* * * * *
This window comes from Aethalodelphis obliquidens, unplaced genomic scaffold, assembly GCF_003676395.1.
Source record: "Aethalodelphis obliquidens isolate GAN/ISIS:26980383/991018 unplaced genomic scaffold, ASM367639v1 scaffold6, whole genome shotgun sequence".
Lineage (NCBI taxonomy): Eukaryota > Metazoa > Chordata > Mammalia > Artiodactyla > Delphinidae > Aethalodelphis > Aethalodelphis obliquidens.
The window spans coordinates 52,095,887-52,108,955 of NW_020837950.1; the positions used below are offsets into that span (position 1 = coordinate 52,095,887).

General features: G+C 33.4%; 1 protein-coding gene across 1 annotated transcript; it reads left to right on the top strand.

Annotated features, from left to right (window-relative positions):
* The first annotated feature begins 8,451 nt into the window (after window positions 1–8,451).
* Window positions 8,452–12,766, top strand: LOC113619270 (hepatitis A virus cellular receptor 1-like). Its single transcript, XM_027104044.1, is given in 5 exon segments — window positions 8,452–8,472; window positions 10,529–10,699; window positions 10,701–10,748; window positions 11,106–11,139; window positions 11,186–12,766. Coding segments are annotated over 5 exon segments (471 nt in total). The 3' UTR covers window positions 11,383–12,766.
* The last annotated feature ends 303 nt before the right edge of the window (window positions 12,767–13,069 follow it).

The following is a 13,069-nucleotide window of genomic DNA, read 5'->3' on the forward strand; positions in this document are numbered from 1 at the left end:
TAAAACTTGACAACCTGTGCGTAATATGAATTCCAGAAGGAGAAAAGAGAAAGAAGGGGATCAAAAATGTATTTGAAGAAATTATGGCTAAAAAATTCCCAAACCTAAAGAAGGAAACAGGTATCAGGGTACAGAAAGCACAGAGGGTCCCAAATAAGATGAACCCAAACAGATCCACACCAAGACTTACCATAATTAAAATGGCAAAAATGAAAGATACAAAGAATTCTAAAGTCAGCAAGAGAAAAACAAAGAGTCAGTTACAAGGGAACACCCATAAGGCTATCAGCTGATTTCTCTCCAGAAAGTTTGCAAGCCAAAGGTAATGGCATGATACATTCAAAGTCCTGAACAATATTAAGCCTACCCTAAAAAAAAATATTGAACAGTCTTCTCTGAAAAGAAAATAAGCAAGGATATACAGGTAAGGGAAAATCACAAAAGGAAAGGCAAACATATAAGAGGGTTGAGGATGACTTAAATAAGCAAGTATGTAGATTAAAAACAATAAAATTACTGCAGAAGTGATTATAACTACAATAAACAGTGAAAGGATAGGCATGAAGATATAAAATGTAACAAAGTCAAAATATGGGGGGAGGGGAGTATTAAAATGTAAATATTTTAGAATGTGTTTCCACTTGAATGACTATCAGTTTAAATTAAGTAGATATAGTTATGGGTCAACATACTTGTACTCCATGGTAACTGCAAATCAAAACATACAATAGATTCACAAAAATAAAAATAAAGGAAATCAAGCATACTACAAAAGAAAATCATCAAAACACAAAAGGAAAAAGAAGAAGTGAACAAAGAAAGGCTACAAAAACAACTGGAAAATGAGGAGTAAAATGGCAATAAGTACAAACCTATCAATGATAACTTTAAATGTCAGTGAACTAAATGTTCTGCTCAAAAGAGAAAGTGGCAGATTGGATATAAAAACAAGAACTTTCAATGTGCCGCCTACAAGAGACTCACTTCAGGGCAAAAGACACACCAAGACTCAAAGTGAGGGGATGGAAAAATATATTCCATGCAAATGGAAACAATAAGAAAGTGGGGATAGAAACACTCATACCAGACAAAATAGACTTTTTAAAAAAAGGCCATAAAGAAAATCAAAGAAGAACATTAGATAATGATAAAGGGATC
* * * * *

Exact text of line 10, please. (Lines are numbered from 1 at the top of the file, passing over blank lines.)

The following is a 13,069-nucleotide window of genomic DNA, read 5'->3' on the forward strand; positions in this document are numbered from 1 at the left end: